The evils contemplated by the rule, unfair surprise and an imbalance in the ability to secure evidence, are not apparent in this case. Furthermore, the appellant has made no showing of prejudice to his defense by not having these test results. He has failed to show any bad faith on the state's part in omitting these results from the records submitted.

This point is without merit.

Point VI

Appellant now challenges a basic instruction given the jury, namely: "The defendant. . . has the burden of proving his mental disease . . . by the greater weight of the evidence."[8] Admittedly, he argues, the Justice "clearly stated the Maine law as it exists," but, since both arson and robbery require proof of criminal intent, "the proof of mental capacity [to form such an intent] is a necessary element. . . and, as such, the proof must be borne by the State and shown beyond a reasonable doubt." The requested instructions (n. 2, supra) were designed to raise this issue and, appellant contends, the refusal to so instruct was error of a constitutional dimension and violated the mandate of In Re Winship, 397 U.S. 358, 90 S. Ct. 1068, 25 L. Ed. 2d 368 (1970).

The cornerstone of this argument is the proposition that criminal intent can only exist in the mind of a person free of mental disease (or defect), thus leading to the conclusion that proof of such freedom from mental disease (or defect) is a prerequisite to proof of criminal intent, or "Mens Rea," and must be established beyond a reasonable doubt by the state.

We do not adopt the premise upon which this argument is based. A person may well specifically intend to burn a structure, or to commit a robbery, even *430 though he may suffer from a mental disease or defect which causes him to formulate such an intent. Maine law simply holds that he is not criminally responsible for consummating such a crime under those circumstances.[9] Appellant's argument would compel us to engraft to the concept of "mens rea"in all segments of our penal code where criminal intent is made an element of the crimethe additional element of sanity.

We do not conceive that the mandate of In Re Winship requires us to retreat from our long established rule so succinctly stated by Mr. Justice Sullivan in State of Maine v. Hathaway, 161 Me. 255, 263, 211 A.2d 558, 563 (1965):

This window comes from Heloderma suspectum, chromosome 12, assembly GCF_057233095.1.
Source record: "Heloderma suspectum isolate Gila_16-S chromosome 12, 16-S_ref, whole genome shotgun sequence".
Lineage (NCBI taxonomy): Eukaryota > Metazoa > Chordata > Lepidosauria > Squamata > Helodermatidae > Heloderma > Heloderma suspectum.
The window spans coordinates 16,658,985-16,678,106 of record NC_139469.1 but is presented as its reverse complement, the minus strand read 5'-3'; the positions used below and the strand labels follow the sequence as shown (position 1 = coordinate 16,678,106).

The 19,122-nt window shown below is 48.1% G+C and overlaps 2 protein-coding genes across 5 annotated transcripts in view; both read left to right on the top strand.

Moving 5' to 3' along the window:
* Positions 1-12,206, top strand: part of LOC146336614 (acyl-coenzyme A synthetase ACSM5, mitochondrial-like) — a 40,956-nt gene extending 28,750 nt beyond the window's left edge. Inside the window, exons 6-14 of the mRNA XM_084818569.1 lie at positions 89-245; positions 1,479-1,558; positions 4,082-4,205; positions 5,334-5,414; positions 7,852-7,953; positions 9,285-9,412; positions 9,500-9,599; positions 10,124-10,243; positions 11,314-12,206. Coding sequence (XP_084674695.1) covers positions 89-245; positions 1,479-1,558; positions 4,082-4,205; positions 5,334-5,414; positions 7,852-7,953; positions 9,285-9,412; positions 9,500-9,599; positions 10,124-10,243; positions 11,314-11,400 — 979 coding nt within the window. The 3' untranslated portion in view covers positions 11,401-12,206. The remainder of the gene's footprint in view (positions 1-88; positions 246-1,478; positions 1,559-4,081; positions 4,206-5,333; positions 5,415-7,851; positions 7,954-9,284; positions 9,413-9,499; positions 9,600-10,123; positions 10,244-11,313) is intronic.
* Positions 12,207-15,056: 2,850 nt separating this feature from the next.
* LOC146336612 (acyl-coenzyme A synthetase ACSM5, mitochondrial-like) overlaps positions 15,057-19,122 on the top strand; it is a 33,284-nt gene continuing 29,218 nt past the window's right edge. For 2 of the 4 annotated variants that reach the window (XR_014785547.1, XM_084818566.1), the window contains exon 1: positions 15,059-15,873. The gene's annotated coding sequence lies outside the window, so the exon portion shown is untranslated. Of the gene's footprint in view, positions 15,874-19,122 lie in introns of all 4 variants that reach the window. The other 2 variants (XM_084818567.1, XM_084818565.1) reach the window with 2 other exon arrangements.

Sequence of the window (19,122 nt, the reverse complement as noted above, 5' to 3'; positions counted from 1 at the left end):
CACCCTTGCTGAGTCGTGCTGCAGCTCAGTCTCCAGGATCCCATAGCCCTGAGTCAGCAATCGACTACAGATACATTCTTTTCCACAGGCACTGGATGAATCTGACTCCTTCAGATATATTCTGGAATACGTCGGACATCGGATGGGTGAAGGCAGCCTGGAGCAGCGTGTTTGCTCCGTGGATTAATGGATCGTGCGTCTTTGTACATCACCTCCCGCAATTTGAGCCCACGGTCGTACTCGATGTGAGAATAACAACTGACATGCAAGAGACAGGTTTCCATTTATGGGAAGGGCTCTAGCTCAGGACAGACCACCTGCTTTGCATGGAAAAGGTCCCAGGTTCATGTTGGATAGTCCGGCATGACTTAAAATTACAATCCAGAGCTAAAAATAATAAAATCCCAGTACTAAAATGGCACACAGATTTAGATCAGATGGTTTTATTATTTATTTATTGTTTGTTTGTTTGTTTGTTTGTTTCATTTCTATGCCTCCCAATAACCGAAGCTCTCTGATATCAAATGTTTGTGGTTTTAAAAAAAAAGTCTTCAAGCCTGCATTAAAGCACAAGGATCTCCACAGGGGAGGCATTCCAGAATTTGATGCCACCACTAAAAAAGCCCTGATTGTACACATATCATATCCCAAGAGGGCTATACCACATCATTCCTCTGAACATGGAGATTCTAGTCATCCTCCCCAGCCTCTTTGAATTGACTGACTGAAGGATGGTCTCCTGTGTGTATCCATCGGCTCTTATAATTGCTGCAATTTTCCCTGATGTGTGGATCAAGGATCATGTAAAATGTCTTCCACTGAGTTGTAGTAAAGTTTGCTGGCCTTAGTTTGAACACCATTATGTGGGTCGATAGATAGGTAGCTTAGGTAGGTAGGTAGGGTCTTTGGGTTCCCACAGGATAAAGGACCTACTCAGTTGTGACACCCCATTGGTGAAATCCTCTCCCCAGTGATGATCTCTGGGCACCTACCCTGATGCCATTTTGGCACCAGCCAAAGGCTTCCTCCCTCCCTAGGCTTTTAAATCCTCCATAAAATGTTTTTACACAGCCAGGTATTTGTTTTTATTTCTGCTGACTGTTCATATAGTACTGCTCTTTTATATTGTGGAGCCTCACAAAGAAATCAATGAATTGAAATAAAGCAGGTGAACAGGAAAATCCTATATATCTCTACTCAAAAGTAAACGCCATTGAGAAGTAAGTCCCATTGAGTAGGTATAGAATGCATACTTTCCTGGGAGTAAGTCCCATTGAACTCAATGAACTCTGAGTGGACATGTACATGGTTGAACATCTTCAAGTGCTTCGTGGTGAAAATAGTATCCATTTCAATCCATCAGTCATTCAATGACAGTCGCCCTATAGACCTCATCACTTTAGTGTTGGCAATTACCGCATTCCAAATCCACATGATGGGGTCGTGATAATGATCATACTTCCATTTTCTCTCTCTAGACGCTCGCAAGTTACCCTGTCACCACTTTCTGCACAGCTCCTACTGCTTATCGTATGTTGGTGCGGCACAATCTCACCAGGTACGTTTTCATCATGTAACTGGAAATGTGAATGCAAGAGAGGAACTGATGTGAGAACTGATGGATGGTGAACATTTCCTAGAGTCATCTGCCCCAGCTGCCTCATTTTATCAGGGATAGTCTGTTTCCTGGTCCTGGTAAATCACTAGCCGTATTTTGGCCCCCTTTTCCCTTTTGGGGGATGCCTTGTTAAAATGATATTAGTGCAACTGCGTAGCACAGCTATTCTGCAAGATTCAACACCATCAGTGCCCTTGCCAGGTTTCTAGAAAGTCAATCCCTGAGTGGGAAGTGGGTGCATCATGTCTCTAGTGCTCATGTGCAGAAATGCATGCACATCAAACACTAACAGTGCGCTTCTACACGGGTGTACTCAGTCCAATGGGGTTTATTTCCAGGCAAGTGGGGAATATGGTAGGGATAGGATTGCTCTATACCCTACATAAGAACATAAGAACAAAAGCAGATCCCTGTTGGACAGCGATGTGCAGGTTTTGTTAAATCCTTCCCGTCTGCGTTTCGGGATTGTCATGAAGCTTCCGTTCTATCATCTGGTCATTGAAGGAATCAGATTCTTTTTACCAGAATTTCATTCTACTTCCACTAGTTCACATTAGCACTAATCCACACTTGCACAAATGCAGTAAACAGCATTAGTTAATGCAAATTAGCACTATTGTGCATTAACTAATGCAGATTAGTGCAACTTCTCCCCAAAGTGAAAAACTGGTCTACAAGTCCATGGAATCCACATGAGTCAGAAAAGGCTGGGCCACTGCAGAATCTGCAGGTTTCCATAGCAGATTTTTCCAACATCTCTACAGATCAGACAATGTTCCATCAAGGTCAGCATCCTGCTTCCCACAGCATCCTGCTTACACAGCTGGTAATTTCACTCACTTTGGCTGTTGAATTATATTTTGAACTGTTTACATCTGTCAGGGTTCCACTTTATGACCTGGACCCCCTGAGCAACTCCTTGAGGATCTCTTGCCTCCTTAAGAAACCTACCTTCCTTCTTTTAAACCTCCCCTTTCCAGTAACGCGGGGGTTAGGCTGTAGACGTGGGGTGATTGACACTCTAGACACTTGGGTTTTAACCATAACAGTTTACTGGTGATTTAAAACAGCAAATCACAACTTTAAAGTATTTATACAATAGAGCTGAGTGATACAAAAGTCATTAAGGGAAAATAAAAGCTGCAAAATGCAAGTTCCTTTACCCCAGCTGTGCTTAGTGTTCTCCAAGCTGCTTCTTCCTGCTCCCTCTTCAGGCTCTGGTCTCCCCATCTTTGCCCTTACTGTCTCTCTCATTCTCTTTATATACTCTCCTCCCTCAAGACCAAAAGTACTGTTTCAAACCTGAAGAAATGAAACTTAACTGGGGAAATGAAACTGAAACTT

"In this jurisdiction a defendant pleading not guilty to crime by reason of insanity has the burden of satisfying the jury by a preponderance of the evidence of the truth of such affirmative defense."

Leland v. State of Oregon, 343 U.S. 790, 72 S. Ct. 1002, 96 L. Ed. 1302 (1952), met the argument that an Oregon statute violated the Due Process Clause of the United States Constitution because it placed on a criminal defendant pleading insanity the burden of proving the same beyond a reasonable doubt. Mr. Justice Clark, speaking for a majority of the Court, held:

"We are therefore reluctant to interfere with Oregon's determination of its policy with respect to the burden of proof on the issue of sanity since we cannot say that policy violates generally accepted concepts of basic standards of justice."

343 U.S. at 799, 72 S. Ct. at 1007-1008, 96 L. Ed. at 1309.

In United States v. Greene, 160 U.S. App.D.C. 21, 489 F.2d 1145 (1973), a challenge was made to the statutory rule in the District of Columbia which, as does the Maine rule, places the burden upon a defendant asserting insanity as a defense to prove the same by a preponderance of the evidence. In Greene the appellant, as does the appellant here, relied on the proposition that In Re Winship had in effect overruled Leland v. Oregon, supra. The Greene Court rejected this argument, viewing Leland v. Oregon "as an authoritative and binding precedent, unless modified or overruled by the Supreme Court." 489 F.2d at 1156.

In Phillips v. Hocker, 473 F.2d 395 (9th Cir. 1973), the appellant, in a post-conviction proceeding following his Nevada conviction, argued that the Nevada rule which placed the burden of proving insanity by a fair preponderance of the evidence on a defendant violated the Due Process Clause of the Constitution of the United States. The Ninth Circuit used this language in resolving that argument:

"We also noted that Leland was specifically mentioned in [Winship], and we find no intimation in [Winship] that Leland should be questioned as to its holding on the nonconstitutional aspect of the insanity defense. We believe that Leland remains viable and conclude that the first issue urged by appellant presents no constitutional question reviewable in these proceedings.. . ."

473 F.2d at 398. The United States Supreme Court denied certiorari in Phillips. See Phillips v. Hocker, 411 U.S. 939, 93 S. Ct. 1916, 36 L. Ed. 2d 401 (1973). Phillips had previously raised the same issue in a direct appeal. Phillips v. State of Nevada, 86 Nev. 720, 475 P.2d 671 (1970). His petition to the United States Supreme Court for a writ of certiorari was denied on June 29, 1971. Phillips v. Nevada, 402 U.S. 940, 91 S. Ct. 2260, 29 L. Ed. 2d 719.